The city of Helsinki has released a new website and app to help its citizens eat more vegan food and live more sustainable lives.
Called Think Sustainability, the new digital service helps users locate restaurants in Finland’s capital with plant-based and veggie food on the menu. To be recommended by the service, eateries must offer at least one well-balanced vegan meal option (just fries won’t do) and have an emphasis on providing locally-sourced, organic ingredients.
“The biggest positive impact on one’s carbon footprint comes from a fully vegan diet,” said Satu Lähteenoja — a senior expert at Demos Helsinki — in a statement on the Think Sustainability website. “The carbon footprint of cheese is close to that of meat.”
One of the restaurants featured on the website is premium vegan burger joint Bun2Bun. It made headlines at the end of last year when it decided to drop all animal products from the menu and go vegan. Instead of beef, Bun2Bun now offers the vegan “bleeding” Beyond Burger.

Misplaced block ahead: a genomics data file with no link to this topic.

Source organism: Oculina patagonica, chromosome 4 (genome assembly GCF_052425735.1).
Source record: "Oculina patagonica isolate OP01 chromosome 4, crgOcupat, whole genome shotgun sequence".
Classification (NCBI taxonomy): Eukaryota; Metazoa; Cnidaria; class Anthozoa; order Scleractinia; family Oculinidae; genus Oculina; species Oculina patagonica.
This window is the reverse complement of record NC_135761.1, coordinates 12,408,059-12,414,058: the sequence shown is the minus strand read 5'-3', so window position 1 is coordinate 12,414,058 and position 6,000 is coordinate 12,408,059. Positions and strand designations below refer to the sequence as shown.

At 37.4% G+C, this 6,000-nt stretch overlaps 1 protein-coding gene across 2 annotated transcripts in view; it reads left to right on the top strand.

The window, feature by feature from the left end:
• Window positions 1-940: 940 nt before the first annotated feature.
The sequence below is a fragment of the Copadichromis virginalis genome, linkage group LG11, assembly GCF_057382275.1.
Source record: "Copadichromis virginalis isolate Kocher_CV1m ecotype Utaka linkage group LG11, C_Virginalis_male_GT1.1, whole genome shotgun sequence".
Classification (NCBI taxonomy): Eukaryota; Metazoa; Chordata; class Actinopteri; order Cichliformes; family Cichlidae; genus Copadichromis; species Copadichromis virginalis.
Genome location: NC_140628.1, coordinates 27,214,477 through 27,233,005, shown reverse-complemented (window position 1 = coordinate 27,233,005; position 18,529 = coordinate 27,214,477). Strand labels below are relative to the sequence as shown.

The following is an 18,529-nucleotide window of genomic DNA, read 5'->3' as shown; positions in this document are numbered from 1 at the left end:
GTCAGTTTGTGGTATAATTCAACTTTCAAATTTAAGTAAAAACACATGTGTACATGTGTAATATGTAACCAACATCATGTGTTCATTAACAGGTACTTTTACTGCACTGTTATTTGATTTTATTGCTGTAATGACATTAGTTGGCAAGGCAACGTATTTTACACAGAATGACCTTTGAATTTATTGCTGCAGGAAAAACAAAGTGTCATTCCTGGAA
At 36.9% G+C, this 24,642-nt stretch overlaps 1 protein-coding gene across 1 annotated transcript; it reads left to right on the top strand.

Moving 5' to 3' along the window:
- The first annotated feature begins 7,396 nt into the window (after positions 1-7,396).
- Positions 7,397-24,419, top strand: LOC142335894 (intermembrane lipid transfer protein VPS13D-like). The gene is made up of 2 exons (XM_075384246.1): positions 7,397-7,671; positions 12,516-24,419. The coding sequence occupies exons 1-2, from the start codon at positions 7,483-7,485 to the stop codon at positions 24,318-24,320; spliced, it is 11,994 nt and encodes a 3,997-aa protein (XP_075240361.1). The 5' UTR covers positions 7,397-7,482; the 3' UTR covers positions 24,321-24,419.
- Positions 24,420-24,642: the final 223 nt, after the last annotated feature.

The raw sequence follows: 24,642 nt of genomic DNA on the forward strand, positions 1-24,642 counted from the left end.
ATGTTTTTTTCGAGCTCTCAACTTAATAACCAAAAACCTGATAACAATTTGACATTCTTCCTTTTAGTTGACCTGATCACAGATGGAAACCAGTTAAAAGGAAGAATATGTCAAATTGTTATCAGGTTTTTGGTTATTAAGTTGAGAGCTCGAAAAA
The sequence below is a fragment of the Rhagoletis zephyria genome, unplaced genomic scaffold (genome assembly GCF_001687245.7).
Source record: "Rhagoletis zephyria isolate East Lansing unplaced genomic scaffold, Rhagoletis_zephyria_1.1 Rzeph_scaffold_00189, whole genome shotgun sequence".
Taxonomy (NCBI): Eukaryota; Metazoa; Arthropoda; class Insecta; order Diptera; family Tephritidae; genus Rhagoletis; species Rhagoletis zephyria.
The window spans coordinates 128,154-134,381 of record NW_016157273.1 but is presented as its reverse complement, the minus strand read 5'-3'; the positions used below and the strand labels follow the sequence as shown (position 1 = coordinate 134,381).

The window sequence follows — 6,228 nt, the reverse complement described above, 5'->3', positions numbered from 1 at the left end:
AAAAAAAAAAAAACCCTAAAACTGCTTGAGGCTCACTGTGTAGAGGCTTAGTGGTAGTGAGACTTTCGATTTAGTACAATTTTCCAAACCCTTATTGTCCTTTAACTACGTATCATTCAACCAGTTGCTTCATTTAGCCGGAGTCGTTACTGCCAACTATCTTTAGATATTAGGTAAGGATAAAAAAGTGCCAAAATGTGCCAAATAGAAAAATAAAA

The move paid off, not only from an environmental standpoint but also from a business point of view. Chef and co-founder Pasi Hassinen told Think Sustainability, “for a moment, our sales grew five-fold. The growth has since calmed down, but our sales are still three times those when we still served meat burgers. So, this was also the right decision in a business sense.”
Making Helsinki Carbon Neutral
In a bid to make Helsinki carbon neutral by 2035, Think Sustainability is also encouraging city residents to take public transport or cycle instead of driving cars. It also wants people to move beyond fast-fashion, and instead, look for shops selling second-hand goods and clothes made from recycled materials.
The app will rank sustainable businesses with a green tag and show whether a company is hitting its full sustainability criteria. It will also show where a business can improve on its environmental impact.
“Individual choices matter,” said Kaisa-Reeta Koskinen, the director of the Carbon Neutral Helsinki Initiative to Dezeen. “According to recent studies, in order to stop further climate warming, every Finn should reduce their carbon footprint from 10.3 tonnes to 2.5 tonnes by the year 2030.”
Helsinki’s marketing CEO Laura Aalto believes the city can set an example to the rest of the world.
She said, “the city is able to effect change in this way because of its compact size, well-functioning infrastructure, and well-developed knowledge-economy cluster. We hope that others can also learn from our experiments.”